But stability is what is least in evidence at the moment. Indeed, as Orban addressed the European Parliament in January in conciliatory terms, promising that the government was prepared to change a range of laws, including one that limits the independence of the central bank, in order to address the European Union's concerns and unlock IMF funding, his finance minister was responding to his party critics in increasingly irate terms.
When Zsigmond Jarai, another former central bank governor and a long-time adviser on economic matters to Orban, suggested that Matolcsy was looking "pretty worn out" and suggesting it was time for personnel changes at the top, Matolcsy responded with an official statement, published on his ministry's website, assuring his "former friend" Jarai that he was in "excellent physical and mental health."
The next day, Mihaly Kopits, a former head of the fiscal council who has been as relatively sympathetic to the government, called for changes at the top of the national economy ministry, saying that Matolcsy had "no credibility at home or abroad." Matolcsy responded with yet another official statement, entitled simply: "Who is Mihaly Kopits, and why?"
While Orban has not yet responded to the most recent round of criticism of Matolcsy, whom he has in the past called his "right-hand man", the strong-headed prime minister has in the past been reluctant to show weakness by dropping people when they are under attack. But change may be forced on him.
Playing for time
The announcement that the government was prepared to change a series of key laws affecting central bank independence and the independence of the judiciary had a positive effect on the forint, pushing it back below 300 to the euro by late January. Many speculate that the conciliatory tone was merely a bid to gain time until risk appetite returns to the financial markets.
If that was the plan, it has worked in the short term. On 24 January, the central bank's monetary policy council - now dominated by government appointees - felt comfortable enough about the strengthening forint to leave interest rates at 7%, despite voices cautioning that this was a risky move. "This move underlines that the autonomy of the monetary policy council is now limited. The forint did not fall falling the rate announcement because of the atmosphere of optimism surrounding the government's conciliatory rhetoric, but that could change if that optimism dissipates," says Eszter Gargyan, economist for Citigroup in Hungary.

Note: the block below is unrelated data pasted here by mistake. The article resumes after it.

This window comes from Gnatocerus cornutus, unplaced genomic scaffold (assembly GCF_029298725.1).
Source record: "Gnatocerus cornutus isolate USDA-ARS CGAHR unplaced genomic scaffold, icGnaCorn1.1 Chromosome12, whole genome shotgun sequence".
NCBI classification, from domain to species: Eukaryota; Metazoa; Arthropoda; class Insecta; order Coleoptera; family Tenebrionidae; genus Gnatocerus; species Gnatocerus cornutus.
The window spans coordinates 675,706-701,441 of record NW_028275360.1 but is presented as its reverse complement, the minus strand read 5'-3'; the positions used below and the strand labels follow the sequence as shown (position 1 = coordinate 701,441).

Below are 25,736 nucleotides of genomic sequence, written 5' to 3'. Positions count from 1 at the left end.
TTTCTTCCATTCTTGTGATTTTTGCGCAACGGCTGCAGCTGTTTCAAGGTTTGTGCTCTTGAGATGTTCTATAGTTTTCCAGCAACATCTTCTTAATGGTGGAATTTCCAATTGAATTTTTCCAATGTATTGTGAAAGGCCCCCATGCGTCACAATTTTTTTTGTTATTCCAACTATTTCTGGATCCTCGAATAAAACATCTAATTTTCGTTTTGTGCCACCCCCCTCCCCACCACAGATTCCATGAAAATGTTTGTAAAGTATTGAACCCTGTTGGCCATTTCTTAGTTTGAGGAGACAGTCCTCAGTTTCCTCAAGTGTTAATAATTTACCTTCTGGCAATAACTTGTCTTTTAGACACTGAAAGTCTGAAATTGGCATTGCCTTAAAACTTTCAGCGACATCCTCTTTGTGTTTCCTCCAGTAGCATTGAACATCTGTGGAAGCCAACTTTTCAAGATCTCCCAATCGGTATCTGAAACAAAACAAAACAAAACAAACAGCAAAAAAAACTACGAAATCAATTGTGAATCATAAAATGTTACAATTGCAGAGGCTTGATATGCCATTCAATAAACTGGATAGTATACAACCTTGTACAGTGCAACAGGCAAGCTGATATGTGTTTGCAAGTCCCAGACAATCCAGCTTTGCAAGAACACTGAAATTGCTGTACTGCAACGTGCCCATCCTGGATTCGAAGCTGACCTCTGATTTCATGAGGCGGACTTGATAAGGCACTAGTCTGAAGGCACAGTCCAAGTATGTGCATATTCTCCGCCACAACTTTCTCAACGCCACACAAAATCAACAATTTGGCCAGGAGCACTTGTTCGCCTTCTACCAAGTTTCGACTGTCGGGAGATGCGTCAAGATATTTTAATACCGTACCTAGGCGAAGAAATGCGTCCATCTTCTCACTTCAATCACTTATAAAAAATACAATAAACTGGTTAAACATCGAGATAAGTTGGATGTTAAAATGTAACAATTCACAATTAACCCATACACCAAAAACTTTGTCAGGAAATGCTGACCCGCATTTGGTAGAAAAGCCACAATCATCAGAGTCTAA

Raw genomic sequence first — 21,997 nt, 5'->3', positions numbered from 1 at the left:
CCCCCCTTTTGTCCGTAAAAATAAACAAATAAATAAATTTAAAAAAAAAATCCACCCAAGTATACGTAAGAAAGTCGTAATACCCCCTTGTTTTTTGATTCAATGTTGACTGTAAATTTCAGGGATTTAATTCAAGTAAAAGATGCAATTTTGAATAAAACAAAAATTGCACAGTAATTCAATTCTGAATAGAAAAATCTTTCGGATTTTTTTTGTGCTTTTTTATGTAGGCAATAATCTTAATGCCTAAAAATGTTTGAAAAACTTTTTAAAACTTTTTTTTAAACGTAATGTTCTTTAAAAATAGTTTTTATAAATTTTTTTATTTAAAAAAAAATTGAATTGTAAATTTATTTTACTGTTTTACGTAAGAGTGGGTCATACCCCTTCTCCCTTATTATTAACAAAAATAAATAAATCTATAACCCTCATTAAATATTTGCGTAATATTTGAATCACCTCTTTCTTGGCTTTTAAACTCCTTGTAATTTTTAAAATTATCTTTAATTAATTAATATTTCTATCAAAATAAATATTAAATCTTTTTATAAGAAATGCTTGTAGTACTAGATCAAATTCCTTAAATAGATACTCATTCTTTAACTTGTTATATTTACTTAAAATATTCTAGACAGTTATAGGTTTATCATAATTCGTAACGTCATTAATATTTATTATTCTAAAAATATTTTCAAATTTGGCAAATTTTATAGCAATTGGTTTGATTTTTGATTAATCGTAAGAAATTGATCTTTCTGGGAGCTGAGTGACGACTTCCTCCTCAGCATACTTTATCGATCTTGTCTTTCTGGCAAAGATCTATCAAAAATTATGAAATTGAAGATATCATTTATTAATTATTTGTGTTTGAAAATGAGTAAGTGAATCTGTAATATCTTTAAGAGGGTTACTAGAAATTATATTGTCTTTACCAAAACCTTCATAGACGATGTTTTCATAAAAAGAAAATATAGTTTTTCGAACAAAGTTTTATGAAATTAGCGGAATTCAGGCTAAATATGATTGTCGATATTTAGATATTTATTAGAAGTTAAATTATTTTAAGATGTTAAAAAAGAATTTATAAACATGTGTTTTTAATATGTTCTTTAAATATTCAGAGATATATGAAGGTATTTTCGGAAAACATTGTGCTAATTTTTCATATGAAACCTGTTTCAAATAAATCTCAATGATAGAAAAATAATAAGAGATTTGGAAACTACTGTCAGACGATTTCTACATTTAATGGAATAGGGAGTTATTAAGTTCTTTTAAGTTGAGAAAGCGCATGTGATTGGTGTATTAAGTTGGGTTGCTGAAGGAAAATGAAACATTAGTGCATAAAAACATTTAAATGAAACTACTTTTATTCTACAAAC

However, given the current level of investor fright - Citigroup says risk aversion among buyers of sovereign debt has been sufficient to bring about currency depreciations in some countries, including Hungary, of more than those seen in the aftermath of the Lehman Brothers collapse in 2008 - few expect a return of risk appetite anytime soon.
Nonetheless, this has been the pattern over the past few months. When Hungary first confirmed it would resume talks with the IMF following sharp falls in the forint in December, it insisted that it would be seeking not a standby loan but what it termed an "insurance policy", without conditionality. It later emerged that the IMF was unaware of Hungary's intention to return to the negotiating table when the announcement was made, and that the only form of credit line available to Hungary would be a full standby loan, with strict conditionality attached.
As UBS points out in a note, the issue is one of confidence: "A Fund programme for Hungary would not really be an exercise in macro adjustment, but rather in institutional confidence-building - and, of course, in providing key funding buffers along the way."
The game of chicken could be bought to an end by a banking crisis. According to Capital Economics, Hungary has some €37bn of maturing external debt in 2012, mostly in the banking sector. In a risk-averse environment, Austrian and Italian parent banks, already stretched at home, could be reluctant or unable to roll this debt over, placing an enormous burden on the budget. Shearing suggests that this scenario could lead to even more dramatic falls in the forint, which could hit levels even lower than HUF325 against the euro, and force the central bank to push through substantial interest rate hikes. Under these circumstances, the government would have no choice but to bow to whatever demands were made of it by the EU and the IMF in order to get access to a credit line.
But even as it makes conciliatory noises abroad, there are signs at home that the government has lost none of its confrontational spirit, despite increasingly noisy protests both from party allies and an increasingly angry civil society.
On January 2, some 50,000 people gathered at a non-party demonstration in Budapest to protest at the coming into force of the new constitution. Further anti-government protests are planned for Hungary's March 15 national day. But when organisers attempted to lodge their request to hold a demonstration with police, they were told that the government had block-booked every single public space in central Budapest, leaving organisers with nowhere to hold their rally. This is not a government given to making compromises easily.
bne IntelliNews - The Visegrad states raised a chorus of objection on November 10 as the UK prime minister demanded his country's welfare system be allowed to discriminate between EU citizens. The ... more
bne IntelliNews - Hungary will breach its February agreement with Erste Group if it makes the planned reduction in the bank tax conditional on increased lending, the Austrian lender's CEO ... more
bne IntelliNews - Erste Group Bank saw the continuing economic recovery across Central and Eastern Europe push its January-September financial results back into net profit of €764.2mn, the ... more